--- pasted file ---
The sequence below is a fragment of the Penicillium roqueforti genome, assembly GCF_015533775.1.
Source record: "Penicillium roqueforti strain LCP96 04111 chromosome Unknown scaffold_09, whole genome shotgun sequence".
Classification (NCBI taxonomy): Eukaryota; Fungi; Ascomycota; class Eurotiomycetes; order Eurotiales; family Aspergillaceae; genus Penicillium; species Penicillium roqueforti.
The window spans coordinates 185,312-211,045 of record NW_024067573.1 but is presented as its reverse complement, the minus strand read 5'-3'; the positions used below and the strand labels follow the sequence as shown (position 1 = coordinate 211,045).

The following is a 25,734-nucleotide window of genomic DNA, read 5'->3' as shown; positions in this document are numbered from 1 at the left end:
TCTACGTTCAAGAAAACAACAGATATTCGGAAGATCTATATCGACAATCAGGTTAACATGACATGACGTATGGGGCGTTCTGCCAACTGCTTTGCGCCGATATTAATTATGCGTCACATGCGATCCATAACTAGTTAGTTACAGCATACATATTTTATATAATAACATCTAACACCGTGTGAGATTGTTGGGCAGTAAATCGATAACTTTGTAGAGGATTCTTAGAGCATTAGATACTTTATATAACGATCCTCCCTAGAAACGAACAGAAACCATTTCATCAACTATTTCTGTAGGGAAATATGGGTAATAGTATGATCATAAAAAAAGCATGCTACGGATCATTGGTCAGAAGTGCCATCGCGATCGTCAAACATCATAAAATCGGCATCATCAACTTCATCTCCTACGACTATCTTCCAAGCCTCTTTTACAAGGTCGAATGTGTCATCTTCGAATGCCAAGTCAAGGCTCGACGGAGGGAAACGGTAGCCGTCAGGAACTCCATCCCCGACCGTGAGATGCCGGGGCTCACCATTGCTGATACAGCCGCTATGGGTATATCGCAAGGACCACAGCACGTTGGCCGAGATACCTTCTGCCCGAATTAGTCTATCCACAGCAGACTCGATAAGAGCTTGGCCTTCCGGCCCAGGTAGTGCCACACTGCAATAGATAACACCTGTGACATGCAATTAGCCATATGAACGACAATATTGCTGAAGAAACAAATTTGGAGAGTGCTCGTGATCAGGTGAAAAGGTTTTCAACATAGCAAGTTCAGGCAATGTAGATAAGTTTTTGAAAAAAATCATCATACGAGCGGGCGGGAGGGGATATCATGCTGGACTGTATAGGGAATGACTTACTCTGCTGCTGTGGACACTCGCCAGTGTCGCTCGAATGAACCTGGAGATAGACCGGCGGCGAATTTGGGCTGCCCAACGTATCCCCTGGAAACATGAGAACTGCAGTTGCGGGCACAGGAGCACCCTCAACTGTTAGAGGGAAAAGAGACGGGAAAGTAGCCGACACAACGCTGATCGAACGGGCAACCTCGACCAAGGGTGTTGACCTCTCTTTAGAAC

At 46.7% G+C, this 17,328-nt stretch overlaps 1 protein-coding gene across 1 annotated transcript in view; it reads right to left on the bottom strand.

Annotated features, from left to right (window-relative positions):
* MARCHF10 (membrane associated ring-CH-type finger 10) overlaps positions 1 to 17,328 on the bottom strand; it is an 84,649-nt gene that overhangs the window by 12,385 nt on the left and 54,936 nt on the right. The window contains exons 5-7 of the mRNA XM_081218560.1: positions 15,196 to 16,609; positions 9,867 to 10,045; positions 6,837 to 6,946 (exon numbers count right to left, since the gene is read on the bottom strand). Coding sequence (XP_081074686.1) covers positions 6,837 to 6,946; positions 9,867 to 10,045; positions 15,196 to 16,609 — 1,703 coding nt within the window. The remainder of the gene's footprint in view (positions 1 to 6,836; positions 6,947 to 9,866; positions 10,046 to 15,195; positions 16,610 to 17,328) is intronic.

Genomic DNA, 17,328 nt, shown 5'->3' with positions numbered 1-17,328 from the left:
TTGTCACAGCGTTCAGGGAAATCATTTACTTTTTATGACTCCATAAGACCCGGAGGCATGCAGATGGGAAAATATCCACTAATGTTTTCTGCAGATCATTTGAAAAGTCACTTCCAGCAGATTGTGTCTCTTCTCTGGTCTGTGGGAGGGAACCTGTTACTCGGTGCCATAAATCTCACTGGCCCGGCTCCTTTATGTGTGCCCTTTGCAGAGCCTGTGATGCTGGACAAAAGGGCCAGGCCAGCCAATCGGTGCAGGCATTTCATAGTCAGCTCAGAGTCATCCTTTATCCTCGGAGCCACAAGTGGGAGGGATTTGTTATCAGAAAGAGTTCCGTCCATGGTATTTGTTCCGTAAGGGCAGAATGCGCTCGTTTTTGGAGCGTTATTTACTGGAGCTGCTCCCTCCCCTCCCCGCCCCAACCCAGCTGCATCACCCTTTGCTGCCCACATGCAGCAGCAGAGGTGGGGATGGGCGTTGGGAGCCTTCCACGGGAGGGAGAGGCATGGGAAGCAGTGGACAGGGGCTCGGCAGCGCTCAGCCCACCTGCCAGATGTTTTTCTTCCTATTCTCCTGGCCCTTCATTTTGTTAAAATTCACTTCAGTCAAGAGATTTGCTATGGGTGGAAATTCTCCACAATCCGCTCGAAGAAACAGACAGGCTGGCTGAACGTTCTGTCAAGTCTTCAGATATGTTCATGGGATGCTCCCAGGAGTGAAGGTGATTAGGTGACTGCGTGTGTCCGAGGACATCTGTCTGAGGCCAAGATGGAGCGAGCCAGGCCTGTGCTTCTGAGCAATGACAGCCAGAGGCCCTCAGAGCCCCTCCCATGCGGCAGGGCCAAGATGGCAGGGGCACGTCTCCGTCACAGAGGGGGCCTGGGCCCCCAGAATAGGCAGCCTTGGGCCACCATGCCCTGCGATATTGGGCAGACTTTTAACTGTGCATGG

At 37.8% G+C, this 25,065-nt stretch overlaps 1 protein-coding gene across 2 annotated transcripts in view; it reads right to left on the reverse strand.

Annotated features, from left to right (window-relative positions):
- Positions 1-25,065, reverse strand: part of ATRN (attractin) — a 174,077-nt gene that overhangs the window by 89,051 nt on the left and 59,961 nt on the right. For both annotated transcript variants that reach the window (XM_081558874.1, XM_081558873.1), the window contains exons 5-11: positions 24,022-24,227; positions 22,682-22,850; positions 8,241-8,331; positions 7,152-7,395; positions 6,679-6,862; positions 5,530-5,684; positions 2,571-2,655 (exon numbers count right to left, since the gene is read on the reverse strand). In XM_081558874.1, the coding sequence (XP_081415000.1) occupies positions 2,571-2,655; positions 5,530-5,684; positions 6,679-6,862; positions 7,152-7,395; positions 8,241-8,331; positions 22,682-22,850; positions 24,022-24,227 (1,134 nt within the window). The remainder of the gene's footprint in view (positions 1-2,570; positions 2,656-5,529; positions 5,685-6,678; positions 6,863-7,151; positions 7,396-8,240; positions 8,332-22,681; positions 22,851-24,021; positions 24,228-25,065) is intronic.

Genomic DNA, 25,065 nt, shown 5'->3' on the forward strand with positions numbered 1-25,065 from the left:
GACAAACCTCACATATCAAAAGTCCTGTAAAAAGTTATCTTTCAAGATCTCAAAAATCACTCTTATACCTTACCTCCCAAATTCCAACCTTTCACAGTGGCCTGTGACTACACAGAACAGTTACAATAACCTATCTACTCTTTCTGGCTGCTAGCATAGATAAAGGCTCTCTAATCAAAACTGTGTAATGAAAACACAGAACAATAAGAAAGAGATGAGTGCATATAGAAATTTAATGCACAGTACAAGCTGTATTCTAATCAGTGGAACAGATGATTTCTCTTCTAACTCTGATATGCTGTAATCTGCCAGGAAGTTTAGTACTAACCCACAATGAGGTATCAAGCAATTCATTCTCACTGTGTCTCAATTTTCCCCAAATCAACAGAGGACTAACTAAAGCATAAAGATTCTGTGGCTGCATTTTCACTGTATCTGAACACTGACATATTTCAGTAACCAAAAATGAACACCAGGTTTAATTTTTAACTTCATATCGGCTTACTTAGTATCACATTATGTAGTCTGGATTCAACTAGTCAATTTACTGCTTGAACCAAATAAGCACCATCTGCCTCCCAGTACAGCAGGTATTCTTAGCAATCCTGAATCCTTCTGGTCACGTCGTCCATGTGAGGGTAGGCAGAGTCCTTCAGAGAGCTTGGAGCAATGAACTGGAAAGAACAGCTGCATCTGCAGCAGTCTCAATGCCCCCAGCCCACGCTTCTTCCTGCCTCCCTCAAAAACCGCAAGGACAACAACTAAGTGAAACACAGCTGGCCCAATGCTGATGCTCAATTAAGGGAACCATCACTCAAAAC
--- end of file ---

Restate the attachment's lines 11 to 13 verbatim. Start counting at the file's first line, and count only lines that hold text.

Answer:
TTGTCACAGCGTTCAGGGAAATCATTTACTTTTTATGACTCCATAAGACCCGGAGGCATGCAGATGGGAAAATATCCACTAATGTTTTCTGCAGATCATTTGAAAAGTCACTTCCAGCAGATTGTGTCTCTTCTCTGGTCTGTGGGAGGGAACCTGTTACTCGGTGCCATAAATCTCACTGGCCCGGCTCCTTTATGTGTGCCCTTTGCAGAGCCTGTGATGCTGGACAAAAGGGCCAGGCCAGCCAATCGGTGCAGGCATTTCATAGTCAGCTCAGAGTCATCCTTTATCCTCGGAGCCACAAGTGGGAGGGATTTGTTATCAGAAAGAGTTCCGTCCATGGTATTTGTTCCGTAAGGGCAGAATGCGCTCGTTTTTGGAGCGTTATTTACTGGAGCTGCTCCCTCCCCTCCCCGCCCCAACCCAGCTGCATCACCCTTTGCTGCCCACATGCAGCAGCAGAGGTGGGGATGGGCGTTGGGAGCCTTCCACGGGAGGGAGAGGCATGGGAAGCAGTGGACAGGGGCTCGGCAGCGCTCAGCCCACCTGCCAGATGTTTTTCTTCCTATTCTCCTGGCCCTTCATTTTGTTAAAATTCACTTCAGTCAAGAGATTTGCTATGGGTGGAAATTCTCCACAATCCGCTCGAAGAAACAGACAGGCTGGCTGAACGTTCTGTCAAGTCTTCAGATATGTTCATGGGATGCTCCCAGGAGTGAAGGTGATTAGGTGACTGCGTGTGTCCGAGGACATCTGTCTGAGGCCAAGATGGAGCGAGCCAGGCCTGTGCTTCTGAGCAATGACAGCCAGAGGCCCTCAGAGCCCCTCCCATGCGGCAGGGCCAAGATGGCAGGGGCACGTCTCCGTCACAGAGGGGGCCTGGGCCCCCAGAATAGGCAGCCTTGGGCCACCATGCCCTGCGATATTGGGCAGACTTTTAACTGTGCATGG

At 37.8% G+C, this 25,065-nt stretch overlaps 1 protein-coding gene across 2 annotated transcripts in view; it reads right to left on the reverse strand.

Annotated features, from left to right (window-relative positions):